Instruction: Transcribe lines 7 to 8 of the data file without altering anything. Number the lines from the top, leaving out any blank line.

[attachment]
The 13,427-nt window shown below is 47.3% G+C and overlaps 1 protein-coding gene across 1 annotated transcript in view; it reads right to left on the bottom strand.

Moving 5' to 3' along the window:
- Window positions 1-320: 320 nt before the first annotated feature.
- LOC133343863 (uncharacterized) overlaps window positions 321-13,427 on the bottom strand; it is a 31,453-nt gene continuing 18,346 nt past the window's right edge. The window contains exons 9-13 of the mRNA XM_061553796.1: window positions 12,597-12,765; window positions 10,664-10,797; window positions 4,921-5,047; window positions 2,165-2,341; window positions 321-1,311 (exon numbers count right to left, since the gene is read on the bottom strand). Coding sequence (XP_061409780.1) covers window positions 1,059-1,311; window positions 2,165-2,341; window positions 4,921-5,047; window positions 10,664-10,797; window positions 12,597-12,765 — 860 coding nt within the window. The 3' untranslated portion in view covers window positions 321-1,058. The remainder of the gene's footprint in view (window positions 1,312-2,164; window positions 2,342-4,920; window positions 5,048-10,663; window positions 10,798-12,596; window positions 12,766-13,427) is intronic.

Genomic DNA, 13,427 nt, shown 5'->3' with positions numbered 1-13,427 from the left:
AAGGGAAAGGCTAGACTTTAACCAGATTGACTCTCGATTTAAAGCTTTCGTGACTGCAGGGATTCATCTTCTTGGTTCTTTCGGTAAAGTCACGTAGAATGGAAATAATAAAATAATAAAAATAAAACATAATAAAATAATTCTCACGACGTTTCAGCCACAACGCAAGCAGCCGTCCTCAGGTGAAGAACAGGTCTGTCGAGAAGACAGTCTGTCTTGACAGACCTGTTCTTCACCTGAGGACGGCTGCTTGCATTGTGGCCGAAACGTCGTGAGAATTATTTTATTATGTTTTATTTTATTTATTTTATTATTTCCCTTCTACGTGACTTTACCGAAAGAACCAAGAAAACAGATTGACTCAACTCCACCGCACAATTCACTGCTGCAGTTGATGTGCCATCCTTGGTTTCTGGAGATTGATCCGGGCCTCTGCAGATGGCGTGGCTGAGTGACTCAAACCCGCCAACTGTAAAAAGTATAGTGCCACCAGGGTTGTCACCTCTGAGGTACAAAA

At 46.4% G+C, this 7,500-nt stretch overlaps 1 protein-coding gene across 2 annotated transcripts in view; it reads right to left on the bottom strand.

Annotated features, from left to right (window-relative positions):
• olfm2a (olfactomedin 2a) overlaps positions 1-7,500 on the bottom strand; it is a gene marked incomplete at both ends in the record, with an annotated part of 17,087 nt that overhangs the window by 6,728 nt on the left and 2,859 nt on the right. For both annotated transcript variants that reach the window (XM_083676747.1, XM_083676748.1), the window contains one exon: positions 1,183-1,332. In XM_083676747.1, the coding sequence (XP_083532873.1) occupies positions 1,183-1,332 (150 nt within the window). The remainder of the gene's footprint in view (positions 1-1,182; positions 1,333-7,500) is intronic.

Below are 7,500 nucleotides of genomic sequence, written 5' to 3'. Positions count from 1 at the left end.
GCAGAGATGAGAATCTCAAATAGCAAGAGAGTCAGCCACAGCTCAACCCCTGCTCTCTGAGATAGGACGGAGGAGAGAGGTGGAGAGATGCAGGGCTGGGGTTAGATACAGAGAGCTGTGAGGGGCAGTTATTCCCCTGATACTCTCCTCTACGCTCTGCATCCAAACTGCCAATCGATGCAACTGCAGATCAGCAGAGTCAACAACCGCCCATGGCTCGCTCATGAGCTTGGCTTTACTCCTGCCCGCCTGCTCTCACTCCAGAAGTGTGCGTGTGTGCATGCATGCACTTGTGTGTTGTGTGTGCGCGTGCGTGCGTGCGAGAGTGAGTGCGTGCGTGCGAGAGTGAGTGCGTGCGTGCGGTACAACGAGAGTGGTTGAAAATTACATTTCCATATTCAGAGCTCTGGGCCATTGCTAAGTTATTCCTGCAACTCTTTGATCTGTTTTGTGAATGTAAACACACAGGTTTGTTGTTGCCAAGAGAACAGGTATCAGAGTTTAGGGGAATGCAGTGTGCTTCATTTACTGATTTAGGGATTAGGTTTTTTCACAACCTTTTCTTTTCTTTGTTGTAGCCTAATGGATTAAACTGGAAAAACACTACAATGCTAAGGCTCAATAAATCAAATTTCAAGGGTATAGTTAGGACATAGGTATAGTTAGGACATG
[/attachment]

At 46.4% G+C, this 7,500-nt stretch overlaps 1 protein-coding gene across 2 annotated transcripts in view; it reads right to left on the bottom strand.

Annotated features, from left to right (window-relative positions):